For one thing, he says, every fighter should be grateful to him for his New Deal. Not only has he opened fertile foreign markets, but for the first time the fighter is getting an "honest count" in the closed-circuit business, a complex and maddening end of the game. "The fighters are getting what they deserve," says Arum, "and I can tell you that's never happened before. Poor Floyd Patterson will never know how much was denied him. Sonny Liston lost a small fortune, and Ali never got all that was coming to him at first. But now we bring them up here, show them how to go over things, and they can bring anybody along to help them." Ali, for one, does not seem all that appreciative of Arum. Is he your friend? Ali was asked. He replied icily: "No."
Friends and associates of Arum—and they are difficult to find—seem to have short tenure. One partner was Bob Kassel, who set up Ali's comeback fight in Atlanta with Jerry Quarry after considerable frustration. A contract for an Ali-Frazier bout in Detroit was signed, but Michigan backed off. Conrad was working Washington, Judge Roy Hofheinz was trying to swing Houston, but Ali would not take a three-fight agreement that the judge wanted. Cleveland fell through when Mayor Carl Stokes would not risk his political future. More negotiations collapsed, and Kassel grew impatient. He was the money behind it all, Arum was the dealer. "It cost me $50,000, and Arum came up with nothing," says Kassel. "So I made my own deal." Arum was out.
Says Arum: "I always remember what people do to me—not for me." Arum did not forget Kassel, exhausting every channel in an effort to destroy the Atlanta fight. There was litigation, about which there are differences. "Somebody got a lawyer to try and prove I took money from the company off the fight," Kassel says. "And without the suit ever being in court, the person mailed a copy to Herbert Muhammad. I don't know who it was, but Herbert somehow wound up with a copy. There are 40,000 men in New York with cleats on who want to run right over you." Kassel temporarily faded from the picture, but the two are back now on good terms. Arum denies any wrong-doing, saying it was a class action suit brought by the stockholders of the company. "When a lawyer called me for background material I told him everything I knew."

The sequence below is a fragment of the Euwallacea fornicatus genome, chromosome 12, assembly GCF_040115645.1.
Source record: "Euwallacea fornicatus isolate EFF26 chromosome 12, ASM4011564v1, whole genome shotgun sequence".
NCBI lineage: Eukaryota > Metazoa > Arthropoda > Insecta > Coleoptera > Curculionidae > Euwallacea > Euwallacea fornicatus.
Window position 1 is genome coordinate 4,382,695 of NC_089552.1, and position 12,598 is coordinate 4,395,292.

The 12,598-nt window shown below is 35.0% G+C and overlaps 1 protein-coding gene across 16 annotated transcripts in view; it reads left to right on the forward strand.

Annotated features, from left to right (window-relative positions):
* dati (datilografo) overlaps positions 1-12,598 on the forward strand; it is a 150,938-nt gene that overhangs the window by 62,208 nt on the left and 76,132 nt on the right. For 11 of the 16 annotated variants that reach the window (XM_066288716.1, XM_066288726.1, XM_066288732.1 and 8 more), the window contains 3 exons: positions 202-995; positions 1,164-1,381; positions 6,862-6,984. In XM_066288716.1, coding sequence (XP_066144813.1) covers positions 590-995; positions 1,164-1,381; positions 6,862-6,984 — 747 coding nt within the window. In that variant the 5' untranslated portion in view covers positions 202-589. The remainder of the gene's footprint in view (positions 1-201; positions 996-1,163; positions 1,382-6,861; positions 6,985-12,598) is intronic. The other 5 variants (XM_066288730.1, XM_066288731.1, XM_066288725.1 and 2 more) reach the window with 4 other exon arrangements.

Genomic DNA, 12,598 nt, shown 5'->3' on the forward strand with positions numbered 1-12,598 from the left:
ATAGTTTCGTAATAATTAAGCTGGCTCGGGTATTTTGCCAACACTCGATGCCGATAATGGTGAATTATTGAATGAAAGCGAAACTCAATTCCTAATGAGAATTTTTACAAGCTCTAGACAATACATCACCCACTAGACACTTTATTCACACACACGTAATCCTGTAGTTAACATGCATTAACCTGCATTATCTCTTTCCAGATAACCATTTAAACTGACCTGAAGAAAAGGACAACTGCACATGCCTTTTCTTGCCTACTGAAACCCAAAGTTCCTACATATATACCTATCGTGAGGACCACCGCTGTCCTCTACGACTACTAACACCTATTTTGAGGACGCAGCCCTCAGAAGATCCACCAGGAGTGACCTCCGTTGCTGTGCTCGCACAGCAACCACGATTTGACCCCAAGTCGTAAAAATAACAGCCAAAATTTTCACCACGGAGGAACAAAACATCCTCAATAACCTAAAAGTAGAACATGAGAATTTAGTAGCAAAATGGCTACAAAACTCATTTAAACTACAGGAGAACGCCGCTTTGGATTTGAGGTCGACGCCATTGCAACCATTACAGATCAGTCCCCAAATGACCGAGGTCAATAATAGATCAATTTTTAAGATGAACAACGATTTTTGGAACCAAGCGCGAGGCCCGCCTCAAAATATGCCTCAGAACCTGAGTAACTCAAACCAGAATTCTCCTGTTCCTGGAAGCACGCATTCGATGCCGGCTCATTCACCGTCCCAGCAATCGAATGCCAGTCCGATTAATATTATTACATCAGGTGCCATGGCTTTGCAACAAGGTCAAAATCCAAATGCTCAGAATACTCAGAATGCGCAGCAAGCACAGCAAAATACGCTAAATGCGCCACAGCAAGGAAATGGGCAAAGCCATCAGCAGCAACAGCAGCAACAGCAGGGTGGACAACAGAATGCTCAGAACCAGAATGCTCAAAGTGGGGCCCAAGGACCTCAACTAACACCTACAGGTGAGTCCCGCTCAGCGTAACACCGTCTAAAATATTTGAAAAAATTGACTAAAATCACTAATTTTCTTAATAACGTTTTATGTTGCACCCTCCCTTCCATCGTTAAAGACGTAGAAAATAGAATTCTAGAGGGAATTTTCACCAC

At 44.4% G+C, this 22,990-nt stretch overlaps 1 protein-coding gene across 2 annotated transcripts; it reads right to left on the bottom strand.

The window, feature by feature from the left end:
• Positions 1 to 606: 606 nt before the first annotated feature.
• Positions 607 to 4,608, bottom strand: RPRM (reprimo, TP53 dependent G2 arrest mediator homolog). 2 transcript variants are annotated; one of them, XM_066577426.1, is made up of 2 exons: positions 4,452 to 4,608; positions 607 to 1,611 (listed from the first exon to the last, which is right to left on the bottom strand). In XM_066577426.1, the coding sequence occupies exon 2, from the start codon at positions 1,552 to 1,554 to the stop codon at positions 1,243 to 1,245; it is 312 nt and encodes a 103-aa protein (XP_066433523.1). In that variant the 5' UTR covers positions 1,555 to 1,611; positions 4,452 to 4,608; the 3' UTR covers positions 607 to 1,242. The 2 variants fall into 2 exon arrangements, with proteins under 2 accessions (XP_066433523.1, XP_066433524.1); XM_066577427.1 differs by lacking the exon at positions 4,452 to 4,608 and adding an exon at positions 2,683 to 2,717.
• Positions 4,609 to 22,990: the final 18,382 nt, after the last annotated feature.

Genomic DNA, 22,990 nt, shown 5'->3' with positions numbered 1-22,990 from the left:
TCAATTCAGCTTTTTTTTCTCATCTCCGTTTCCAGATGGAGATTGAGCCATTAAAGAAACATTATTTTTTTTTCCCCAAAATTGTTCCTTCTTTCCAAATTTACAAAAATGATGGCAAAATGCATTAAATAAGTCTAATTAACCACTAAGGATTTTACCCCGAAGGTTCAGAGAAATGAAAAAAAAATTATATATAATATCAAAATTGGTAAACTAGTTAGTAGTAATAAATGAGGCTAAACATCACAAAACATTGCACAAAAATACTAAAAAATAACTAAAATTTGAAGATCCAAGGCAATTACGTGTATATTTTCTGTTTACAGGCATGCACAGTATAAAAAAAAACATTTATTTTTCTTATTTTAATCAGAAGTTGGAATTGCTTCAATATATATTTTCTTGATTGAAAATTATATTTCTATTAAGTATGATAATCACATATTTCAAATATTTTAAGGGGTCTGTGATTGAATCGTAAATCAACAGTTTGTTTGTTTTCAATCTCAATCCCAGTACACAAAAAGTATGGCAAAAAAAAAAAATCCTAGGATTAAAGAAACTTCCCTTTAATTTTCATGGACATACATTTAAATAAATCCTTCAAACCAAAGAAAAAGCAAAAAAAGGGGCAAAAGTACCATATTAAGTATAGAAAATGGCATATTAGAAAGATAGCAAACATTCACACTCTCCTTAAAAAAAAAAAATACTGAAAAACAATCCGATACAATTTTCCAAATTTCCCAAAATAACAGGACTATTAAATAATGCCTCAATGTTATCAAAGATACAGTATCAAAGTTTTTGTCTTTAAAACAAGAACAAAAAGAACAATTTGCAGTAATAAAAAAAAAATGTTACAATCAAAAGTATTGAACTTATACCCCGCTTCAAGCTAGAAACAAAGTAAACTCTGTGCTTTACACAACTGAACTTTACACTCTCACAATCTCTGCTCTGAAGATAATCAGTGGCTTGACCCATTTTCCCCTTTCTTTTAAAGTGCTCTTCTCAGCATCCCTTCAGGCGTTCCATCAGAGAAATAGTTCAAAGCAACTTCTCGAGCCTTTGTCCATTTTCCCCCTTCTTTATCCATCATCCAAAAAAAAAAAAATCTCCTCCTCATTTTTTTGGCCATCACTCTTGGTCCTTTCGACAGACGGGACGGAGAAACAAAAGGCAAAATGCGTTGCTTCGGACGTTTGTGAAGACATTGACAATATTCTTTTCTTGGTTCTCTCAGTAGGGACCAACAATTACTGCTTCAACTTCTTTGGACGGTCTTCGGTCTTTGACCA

Nor is all calm between Arum and Herbert Muhammad. Dick Fulton, the lecture agent who held Ali together during his long absence from boxing, says that Arum and Herbert split up in 1971. Arum had asked Herbert to make up a $10,000 loss from the Buster Mathis fight. The two did not speak until January of 1972, when Ali was being sued for missing a lecture engagement in Jamaica. Arum handled the case for $5,000, and came out of it with a four-year contract as Ali's lawyer. Chauncey Eskridge, Ali's longtime attorney, inadvertently helped Arum's cause by getting a promise of payment for the J�rgen Blin fight in Zurich instead of an irrevocable letter of credit, an uncharacteristic error that cost Ali $100,000. Now Ali needs Arum more than Arum needs him; more than ever Ali's affairs need careful handling.